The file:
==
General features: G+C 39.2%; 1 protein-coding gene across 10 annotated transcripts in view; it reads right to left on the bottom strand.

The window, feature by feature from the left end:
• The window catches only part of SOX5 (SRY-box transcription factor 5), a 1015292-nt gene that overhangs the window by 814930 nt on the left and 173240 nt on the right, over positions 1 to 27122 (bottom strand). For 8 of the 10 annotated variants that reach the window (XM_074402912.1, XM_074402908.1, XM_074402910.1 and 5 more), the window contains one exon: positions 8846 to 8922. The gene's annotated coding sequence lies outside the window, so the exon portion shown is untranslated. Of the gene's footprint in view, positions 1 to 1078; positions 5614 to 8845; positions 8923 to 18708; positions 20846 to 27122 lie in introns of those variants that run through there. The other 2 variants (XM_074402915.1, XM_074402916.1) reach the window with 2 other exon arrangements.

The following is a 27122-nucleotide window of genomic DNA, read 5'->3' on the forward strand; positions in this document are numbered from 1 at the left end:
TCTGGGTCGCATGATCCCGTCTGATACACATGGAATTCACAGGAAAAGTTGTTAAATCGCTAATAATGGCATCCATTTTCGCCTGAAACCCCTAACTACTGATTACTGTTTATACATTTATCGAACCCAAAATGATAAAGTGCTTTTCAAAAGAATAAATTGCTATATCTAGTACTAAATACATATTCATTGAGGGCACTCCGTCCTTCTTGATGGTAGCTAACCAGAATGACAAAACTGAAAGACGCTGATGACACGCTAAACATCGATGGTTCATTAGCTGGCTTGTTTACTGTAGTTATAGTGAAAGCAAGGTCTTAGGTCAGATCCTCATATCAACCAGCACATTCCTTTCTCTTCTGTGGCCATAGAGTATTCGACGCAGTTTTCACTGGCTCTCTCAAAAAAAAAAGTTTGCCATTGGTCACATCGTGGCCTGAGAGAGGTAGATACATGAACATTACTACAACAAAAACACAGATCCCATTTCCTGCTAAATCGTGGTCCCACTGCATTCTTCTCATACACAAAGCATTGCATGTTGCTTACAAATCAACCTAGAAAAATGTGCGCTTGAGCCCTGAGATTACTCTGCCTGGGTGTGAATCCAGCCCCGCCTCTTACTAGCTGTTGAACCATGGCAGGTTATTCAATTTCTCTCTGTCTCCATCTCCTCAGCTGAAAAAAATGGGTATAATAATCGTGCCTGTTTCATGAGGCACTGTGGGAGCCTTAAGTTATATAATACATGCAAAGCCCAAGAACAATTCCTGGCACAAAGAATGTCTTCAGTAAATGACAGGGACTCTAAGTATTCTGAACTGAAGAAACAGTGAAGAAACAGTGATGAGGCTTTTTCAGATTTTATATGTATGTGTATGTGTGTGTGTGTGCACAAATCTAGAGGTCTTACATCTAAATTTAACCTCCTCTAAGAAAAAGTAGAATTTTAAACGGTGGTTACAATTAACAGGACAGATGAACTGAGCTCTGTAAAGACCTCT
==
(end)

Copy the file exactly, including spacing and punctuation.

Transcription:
General features: G+C 39.2%; 1 protein-coding gene across 10 annotated transcripts in view; it reads right to left on the bottom strand.

The window, feature by feature from the left end:
• The window catches only part of SOX5 (SRY-box transcription factor 5), a 1015292-nt gene that overhangs the window by 814930 nt on the left and 173240 nt on the right, over positions 1 to 27122 (bottom strand). For 8 of the 10 annotated variants that reach the window (XM_074402912.1, XM_074402908.1, XM_074402910.1 and 5 more), the window contains one exon: positions 8846 to 8922. The gene's annotated coding sequence lies outside the window, so the exon portion shown is untranslated. Of the gene's footprint in view, positions 1 to 1078; positions 5614 to 8845; positions 8923 to 18708; positions 20846 to 27122 lie in introns of those variants that run through there. The other 2 variants (XM_074402915.1, XM_074402916.1) reach the window with 2 other exon arrangements.

The following is a 27122-nucleotide window of genomic DNA, read 5'->3' on the forward strand; positions in this document are numbered from 1 at the left end:
TCTGGGTCGCATGATCCCGTCTGATACACATGGAATTCACAGGAAAAGTTGTTAAATCGCTAATAATGGCATCCATTTTCGCCTGAAACCCCTAACTACTGATTACTGTTTATACATTTATCGAACCCAAAATGATAAAGTGCTTTTCAAAAGAATAAATTGCTATATCTAGTACTAAATACATATTCATTGAGGGCACTCCGTCCTTCTTGATGGTAGCTAACCAGAATGACAAAACTGAAAGACGCTGATGACACGCTAAACATCGATGGTTCATTAGCTGGCTTGTTTACTGTAGTTATAGTGAAAGCAAGGTCTTAGGTCAGATCCTCATATCAACCAGCACATTCCTTTCTCTTCTGTGGCCATAGAGTATTCGACGCAGTTTTCACTGGCTCTCTCAAAAAAAAAAGTTTGCCATTGGTCACATCGTGGCCTGAGAGAGGTAGATACATGAACATTACTACAACAAAAACACAGATCCCATTTCCTGCTAAATCGTGGTCCCACTGCATTCTTCTCATACACAAAGCATTGCATGTTGCTTACAAATCAACCTAGAAAAATGTGCGCTTGAGCCCTGAGATTACTCTGCCTGGGTGTGAATCCAGCCCCGCCTCTTACTAGCTGTTGAACCATGGCAGGTTATTCAATTTCTCTCTGTCTCCATCTCCTCAGCTGAAAAAAATGGGTATAATAATCGTGCCTGTTTCATGAGGCACTGTGGGAGCCTTAAGTTATATAATACATGCAAAGCCCAAGAACAATTCCTGGCACAAAGAATGTCTTCAGTAAATGACAGGGACTCTAAGTATTCTGAACTGAAGAAACAGTGAAGAAACAGTGATGAGGCTTTTTCAGATTTTATATGTATGTGTATGTGTGTGTGTGTGCACAAATCTAGAGGTCTTACATCTAAATTTAACCTCCTCTAAGAAAAAGTAGAATTTTAAACGGTGGTTACAATTAACAGGACAGATGAACTGAGCTCTGTAAAGACCTCT